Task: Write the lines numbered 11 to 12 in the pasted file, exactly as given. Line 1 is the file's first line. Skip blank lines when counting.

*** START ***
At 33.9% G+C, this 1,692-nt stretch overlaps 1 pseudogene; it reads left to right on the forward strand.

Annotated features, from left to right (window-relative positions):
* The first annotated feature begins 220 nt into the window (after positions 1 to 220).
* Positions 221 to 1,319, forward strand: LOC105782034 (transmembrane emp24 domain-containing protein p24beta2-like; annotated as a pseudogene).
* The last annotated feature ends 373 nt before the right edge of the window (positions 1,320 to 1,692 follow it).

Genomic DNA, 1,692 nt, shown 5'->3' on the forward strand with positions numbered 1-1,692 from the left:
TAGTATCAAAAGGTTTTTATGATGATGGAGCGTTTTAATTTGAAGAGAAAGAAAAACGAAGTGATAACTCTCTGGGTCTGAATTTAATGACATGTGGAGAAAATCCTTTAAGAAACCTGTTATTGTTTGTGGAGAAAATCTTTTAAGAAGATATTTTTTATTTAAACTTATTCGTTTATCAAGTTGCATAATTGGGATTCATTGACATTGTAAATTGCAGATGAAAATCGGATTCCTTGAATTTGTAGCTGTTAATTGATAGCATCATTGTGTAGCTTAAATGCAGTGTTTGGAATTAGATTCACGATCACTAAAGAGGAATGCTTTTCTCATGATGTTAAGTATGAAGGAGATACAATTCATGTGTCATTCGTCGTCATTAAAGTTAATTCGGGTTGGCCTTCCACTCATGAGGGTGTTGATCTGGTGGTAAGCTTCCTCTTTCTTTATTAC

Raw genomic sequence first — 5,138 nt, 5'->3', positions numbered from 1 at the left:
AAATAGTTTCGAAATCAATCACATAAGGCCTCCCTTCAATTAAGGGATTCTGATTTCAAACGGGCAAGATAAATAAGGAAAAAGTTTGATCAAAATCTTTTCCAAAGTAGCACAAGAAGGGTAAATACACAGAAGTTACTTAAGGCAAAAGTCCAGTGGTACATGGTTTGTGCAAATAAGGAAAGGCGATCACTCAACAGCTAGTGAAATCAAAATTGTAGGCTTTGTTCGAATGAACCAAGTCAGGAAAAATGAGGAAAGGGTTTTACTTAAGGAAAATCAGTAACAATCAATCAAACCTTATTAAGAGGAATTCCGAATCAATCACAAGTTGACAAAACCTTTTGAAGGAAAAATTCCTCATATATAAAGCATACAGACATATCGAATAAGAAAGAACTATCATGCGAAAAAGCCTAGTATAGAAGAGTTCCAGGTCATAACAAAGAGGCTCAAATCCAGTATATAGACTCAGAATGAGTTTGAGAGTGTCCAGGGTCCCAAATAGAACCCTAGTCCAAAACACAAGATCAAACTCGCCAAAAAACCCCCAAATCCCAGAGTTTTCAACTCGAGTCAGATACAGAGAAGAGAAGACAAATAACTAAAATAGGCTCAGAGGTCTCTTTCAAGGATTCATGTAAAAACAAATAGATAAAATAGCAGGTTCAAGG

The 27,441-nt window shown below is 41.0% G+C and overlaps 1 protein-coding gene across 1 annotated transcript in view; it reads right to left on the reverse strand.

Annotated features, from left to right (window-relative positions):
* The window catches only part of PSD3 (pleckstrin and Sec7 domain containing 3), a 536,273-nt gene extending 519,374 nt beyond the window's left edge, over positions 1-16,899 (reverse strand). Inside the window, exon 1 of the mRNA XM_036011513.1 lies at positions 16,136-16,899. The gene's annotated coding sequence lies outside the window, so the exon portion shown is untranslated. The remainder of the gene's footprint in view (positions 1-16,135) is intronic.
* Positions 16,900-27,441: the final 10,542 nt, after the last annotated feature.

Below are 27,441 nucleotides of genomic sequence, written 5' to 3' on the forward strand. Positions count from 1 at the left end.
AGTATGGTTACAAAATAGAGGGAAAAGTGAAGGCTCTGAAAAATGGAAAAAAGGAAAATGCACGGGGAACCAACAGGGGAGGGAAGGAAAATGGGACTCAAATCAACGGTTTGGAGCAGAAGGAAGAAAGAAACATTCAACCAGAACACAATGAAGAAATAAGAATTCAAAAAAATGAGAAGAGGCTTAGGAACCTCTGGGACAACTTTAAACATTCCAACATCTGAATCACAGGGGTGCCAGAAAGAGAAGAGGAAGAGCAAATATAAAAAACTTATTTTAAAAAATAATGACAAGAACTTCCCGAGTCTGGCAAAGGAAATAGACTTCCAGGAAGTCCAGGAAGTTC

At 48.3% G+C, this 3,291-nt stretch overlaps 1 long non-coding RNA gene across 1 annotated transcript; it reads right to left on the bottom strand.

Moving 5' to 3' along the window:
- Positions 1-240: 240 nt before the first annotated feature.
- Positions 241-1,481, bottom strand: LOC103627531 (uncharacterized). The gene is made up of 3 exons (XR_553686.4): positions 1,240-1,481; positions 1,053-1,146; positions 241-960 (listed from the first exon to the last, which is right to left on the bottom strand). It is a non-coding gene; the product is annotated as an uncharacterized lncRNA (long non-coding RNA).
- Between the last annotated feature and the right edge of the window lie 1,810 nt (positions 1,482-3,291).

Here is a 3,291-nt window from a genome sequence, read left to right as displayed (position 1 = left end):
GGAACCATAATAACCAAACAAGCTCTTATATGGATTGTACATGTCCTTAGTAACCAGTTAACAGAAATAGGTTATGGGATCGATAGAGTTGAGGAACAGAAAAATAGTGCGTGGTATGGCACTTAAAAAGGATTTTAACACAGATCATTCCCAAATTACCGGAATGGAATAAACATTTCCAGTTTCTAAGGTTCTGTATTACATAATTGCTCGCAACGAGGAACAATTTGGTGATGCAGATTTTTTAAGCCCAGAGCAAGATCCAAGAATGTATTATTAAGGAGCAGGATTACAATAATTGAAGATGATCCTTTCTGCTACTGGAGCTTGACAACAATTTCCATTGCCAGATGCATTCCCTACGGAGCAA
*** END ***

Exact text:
Annotated features, from left to right (window-relative positions):
* The window catches only part of PSD3 (pleckstrin and Sec7 domain containing 3), a 536,273-nt gene extending 519,374 nt beyond the window's left edge, over positions 1-16,899 (reverse strand). Inside the window, exon 1 of the mRNA XM_036011513.1 lies at positions 16,136-16,899. The gene's annotated coding sequence lies outside the window, so the exon portion shown is untranslated. The remainder of the gene's footprint in view (positions 1-16,135) is intronic.